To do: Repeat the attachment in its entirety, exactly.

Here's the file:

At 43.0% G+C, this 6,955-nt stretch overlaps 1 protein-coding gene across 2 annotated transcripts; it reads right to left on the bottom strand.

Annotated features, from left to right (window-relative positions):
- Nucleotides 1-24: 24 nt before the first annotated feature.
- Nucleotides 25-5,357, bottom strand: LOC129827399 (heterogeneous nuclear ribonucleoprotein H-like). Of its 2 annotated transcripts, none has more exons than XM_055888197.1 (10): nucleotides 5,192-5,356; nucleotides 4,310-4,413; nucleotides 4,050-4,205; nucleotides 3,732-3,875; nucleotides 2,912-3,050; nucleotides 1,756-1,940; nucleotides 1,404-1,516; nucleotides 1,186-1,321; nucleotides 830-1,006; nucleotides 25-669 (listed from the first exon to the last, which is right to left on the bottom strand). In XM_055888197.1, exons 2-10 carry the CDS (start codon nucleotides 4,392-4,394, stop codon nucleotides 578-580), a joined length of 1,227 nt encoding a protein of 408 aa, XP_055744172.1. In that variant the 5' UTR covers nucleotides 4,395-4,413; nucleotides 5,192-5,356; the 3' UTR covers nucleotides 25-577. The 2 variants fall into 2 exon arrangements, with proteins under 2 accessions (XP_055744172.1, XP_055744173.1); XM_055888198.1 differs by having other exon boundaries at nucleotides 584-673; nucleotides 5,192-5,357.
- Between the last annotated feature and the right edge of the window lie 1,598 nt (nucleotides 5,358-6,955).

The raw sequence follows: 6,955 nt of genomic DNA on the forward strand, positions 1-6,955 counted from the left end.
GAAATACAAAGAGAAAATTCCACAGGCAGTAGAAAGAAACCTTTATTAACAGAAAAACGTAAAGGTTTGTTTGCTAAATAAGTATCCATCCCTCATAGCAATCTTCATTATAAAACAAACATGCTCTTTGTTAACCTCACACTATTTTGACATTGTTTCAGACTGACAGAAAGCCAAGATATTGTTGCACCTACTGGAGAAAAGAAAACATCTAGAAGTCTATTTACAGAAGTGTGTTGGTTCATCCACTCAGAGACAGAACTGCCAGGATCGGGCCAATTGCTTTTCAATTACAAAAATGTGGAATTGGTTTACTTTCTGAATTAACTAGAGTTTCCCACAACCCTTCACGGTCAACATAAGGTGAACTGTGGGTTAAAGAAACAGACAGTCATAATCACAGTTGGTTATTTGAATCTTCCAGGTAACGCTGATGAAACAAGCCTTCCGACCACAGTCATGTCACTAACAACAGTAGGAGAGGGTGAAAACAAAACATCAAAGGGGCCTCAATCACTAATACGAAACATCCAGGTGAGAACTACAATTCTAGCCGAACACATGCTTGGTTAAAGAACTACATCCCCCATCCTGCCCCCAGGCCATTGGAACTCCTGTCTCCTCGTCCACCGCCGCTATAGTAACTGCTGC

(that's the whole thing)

At 43.0% G+C, this 6,955-nt stretch overlaps 1 protein-coding gene across 2 annotated transcripts; it reads right to left on the bottom strand.

Annotated features, from left to right (window-relative positions):
- Nucleotides 1-24: 24 nt before the first annotated feature.
- Nucleotides 25-5,357, bottom strand: LOC129827399 (heterogeneous nuclear ribonucleoprotein H-like). Of its 2 annotated transcripts, none has more exons than XM_055888197.1 (10): nucleotides 5,192-5,356; nucleotides 4,310-4,413; nucleotides 4,050-4,205; nucleotides 3,732-3,875; nucleotides 2,912-3,050; nucleotides 1,756-1,940; nucleotides 1,404-1,516; nucleotides 1,186-1,321; nucleotides 830-1,006; nucleotides 25-669 (listed from the first exon to the last, which is right to left on the bottom strand). In XM_055888197.1, exons 2-10 carry the CDS (start codon nucleotides 4,392-4,394, stop codon nucleotides 578-580), a joined length of 1,227 nt encoding a protein of 408 aa, XP_055744172.1. In that variant the 5' UTR covers nucleotides 4,395-4,413; nucleotides 5,192-5,356; the 3' UTR covers nucleotides 25-577. The 2 variants fall into 2 exon arrangements, with proteins under 2 accessions (XP_055744172.1, XP_055744173.1); XM_055888198.1 differs by having other exon boundaries at nucleotides 584-673; nucleotides 5,192-5,357.
- Between the last annotated feature and the right edge of the window lie 1,598 nt (nucleotides 5,358-6,955).

The raw sequence follows: 6,955 nt of genomic DNA on the forward strand, positions 1-6,955 counted from the left end.
GAAATACAAAGAGAAAATTCCACAGGCAGTAGAAAGAAACCTTTATTAACAGAAAAACGTAAAGGTTTGTTTGCTAAATAAGTATCCATCCCTCATAGCAATCTTCATTATAAAACAAACATGCTCTTTGTTAACCTCACACTATTTTGACATTGTTTCAGACTGACAGAAAGCCAAGATATTGTTGCACCTACTGGAGAAAAGAAAACATCTAGAAGTCTATTTACAGAAGTGTGTTGGTTCATCCACTCAGAGACAGAACTGCCAGGATCGGGCCAATTGCTTTTCAATTACAAAAATGTGGAATTGGTTTACTTTCTGAATTAACTAGAGTTTCCCACAACCCTTCACGGTCAACATAAGGTGAACTGTGGGTTAAAGAAACAGACAGTCATAATCACAGTTGGTTATTTGAATCTTCCAGGTAACGCTGATGAAACAAGCCTTCCGACCACAGTCATGTCACTAACAACAGTAGGAGAGGGTGAAAACAAAACATCAAAGGGGCCTCAATCACTAATACGAAACATCCAGGTGAGAACTACAATTCTAGCCGAACACATGCTTGGTTAAAGAACTACATCCCCCATCCTGCCCCCAGGCCATTGGAACTCCTGTCTCCTCGTCCACCGCCGCTATAGTAACTGCTGC